California’s first auction of greenhouse gas pollution credits is a landmark effort to combat emissions, says Wharton legal studies and business ethics professor Eric W. Orts. The auctions will be held quarterly and are aimed at reducing California’s greenhouse gas emissions by 30% — to 1990 levels — by 2020. The state expects to cut emissions to 80% below 1990 levels by 2050.
“This is a serious program with potentially large long-term implications,” notes Orts, who is also director of Wharton’s Initiative for Global Environmental Leadership. “It is the next biggest experiment in this area behind the European Union’s program.”
Wednesday’s auction by the California Air Resources Board is the culmination of efforts that began in 2006 to put in place a cap-and-trade mechanism to reduce emissions. Under this plan, the state sets a cap on total emissions and enables polluters to meet individual targets through a market to trade in pollution credits. The effort has overcome numerous legal challenges from businesses over the years, including a last-minute lawsuit from the California Chamber of Commerce to stop the auction. Opponents say the auctions are unfair to large businesses and a threat to jobs.
Major industrial facilities — including cement plants, steel mills and refineries — filed bids at the auction, according to a Los Angeles Times report. Results of the auction will be announced Monday. Polluting entities will initially receive 90% of their credits for free to help the businesses meet the costs of compliance. The auctions enable the firms to buy the rights for every additional metric ton of emissions at a floor price of $10 each.
The Golden State’s experience with the program could have “long-run influence,” although it may not prompt other states or countries to follow its path, says Orts. Several U.S. states have mechanisms to tackle emissions. They include the Regional Greenhouse Gas Initiative (RGGI) in the Northeast, involving nine states. By 2018, the RGGI aims to cut carbon dioxide emissions by 10% in the power sector through auctions of “emissions allowances.”
California’s auction may bring some pressure on the Northeast program “and perhaps arguments for a convergence of the two over time will occur,” Orts notes. But the main outcomes he envisions include increased pressure to create a federal climate change program to preempt state programs, and potential changes in business attitudes toward federal regulation.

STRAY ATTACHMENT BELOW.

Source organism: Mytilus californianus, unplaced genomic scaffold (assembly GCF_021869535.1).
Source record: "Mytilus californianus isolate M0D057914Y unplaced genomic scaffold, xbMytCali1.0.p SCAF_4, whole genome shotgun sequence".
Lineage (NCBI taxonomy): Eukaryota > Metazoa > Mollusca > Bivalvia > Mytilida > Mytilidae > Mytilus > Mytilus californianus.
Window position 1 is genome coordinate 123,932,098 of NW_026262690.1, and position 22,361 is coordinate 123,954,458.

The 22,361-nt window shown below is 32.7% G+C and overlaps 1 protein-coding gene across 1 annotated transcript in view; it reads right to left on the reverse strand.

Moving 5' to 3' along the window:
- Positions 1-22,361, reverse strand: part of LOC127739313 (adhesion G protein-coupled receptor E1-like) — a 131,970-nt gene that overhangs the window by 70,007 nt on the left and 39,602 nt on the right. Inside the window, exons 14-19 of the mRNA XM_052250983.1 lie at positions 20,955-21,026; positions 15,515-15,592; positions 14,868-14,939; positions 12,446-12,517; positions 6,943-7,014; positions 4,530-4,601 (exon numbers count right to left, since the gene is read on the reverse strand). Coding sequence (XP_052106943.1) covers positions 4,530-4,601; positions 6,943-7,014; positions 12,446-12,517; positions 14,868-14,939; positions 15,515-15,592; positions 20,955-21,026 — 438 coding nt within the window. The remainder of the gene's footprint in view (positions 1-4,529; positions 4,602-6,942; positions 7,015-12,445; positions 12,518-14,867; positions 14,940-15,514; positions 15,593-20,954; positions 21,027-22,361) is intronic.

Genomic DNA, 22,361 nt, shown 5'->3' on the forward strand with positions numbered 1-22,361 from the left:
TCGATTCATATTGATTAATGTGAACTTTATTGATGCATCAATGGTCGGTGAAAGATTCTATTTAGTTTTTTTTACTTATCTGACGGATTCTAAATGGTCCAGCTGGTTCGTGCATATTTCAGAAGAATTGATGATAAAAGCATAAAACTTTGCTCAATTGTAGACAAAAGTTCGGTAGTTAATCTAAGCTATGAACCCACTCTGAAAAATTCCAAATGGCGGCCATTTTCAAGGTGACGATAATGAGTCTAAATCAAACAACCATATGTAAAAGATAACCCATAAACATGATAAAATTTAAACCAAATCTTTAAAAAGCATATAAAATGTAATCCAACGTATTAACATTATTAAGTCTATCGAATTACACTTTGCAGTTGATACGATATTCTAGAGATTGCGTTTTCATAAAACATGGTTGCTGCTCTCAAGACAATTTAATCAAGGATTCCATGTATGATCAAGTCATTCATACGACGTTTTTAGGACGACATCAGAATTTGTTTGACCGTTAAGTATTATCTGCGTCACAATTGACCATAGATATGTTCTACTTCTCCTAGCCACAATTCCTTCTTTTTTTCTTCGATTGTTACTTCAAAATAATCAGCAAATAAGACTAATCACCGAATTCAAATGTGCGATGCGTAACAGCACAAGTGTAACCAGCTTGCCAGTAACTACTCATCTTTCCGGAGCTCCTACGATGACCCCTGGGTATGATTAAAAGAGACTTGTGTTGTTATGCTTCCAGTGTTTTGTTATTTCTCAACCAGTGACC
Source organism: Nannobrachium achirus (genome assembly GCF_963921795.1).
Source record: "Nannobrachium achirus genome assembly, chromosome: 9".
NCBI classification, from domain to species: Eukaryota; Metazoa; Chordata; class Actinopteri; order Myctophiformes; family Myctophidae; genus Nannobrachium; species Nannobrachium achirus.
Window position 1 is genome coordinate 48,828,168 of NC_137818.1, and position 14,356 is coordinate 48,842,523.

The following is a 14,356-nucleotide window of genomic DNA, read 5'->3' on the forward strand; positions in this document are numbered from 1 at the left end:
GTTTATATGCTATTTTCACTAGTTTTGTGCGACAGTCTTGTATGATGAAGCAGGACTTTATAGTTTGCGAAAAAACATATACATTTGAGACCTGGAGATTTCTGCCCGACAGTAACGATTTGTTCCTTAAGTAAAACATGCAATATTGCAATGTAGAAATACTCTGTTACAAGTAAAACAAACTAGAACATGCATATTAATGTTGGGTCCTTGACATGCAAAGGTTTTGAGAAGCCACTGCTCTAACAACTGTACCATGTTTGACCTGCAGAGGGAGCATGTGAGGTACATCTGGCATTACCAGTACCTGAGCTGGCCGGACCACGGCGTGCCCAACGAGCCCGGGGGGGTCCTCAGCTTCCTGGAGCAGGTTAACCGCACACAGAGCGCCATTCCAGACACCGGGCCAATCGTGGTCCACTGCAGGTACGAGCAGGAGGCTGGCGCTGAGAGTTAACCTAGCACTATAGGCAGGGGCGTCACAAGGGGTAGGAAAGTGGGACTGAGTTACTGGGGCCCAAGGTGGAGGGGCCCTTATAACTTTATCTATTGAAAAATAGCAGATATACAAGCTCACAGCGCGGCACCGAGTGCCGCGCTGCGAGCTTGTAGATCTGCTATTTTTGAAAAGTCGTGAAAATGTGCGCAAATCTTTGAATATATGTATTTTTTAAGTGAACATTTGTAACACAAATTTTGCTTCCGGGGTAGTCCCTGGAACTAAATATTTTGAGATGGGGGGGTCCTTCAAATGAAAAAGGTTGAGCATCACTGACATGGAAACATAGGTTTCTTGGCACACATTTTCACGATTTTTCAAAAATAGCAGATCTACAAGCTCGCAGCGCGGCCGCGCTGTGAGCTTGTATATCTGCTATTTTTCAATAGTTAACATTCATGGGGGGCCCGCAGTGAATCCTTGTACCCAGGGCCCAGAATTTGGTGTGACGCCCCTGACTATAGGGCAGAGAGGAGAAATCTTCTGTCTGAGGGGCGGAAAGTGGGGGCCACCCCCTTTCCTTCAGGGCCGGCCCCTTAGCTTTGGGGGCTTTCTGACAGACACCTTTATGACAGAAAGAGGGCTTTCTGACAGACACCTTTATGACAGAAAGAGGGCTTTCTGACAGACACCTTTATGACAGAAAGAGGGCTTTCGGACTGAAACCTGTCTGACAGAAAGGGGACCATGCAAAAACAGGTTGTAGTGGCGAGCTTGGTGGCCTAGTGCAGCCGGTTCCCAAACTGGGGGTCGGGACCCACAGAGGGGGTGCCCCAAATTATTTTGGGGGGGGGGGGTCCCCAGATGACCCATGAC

To sufficiently incentivize businesses to curb emissions, much more than the California experiment will be needed, it appears. “Businesses need to get off the sidelines and engage proactively with government to address climate change in a rational, pragmatic, and efficient manner,” says Orts. “Piecemeal approaches are likely to be worse for business in the long run.”
Orts worries that the risks of climate change may not provide sufficient political incentive for legislative action. Environmental legislation has traditionally required a clear “disaster” or “crisis,” but climate change doesn’t have “easily identifiable disasters,” he notes. He points to fires caused by pollutants in Ohio’s Cuyahoga River in the late 1960s, and the Niagara Falls Love Canal scandal in the 1970s, in which toxic pollutants caused birth defects, nervous disorders and cancers. The Cuyahoga scare led to the creation of the federal Environmental Protection Agency in 1970 and the Clean Water Act in 1972, in addition to other such measures.
However, climate change analysis can help predict long-term increases in temperature or the potential for even larger and more frequent storms, according to Orts. “The very severe weather experienced in the U.S. in the past year just might provide sufficient political incentive and motivation to do something positive legislatively,” he says. He would like to see the federal government move toward adopting a “climate tax” or “climate charge” to address emissions control. A climate tax would provide flexible funding for measures related to both mitigation (e.g., investment in long-term alternative energy technology) and adaptation (e.g., the construction of sea walls to protect New York City and other vulnerable coastal cities), he notes. “Perhaps the time is right for compromise on this issue. Hurricane Sandy has perhaps provided a sufficient object lesson in the kinds of risks that ‘doing nothing’ will have for our long-term future.”
The budget deficit and need for revenue may also provide an opportunity “to move the ball forward” in emissions control, Orts suggests. California, for example, is expected to raise about $1 billion through its cap-and-trade auctions in the first year.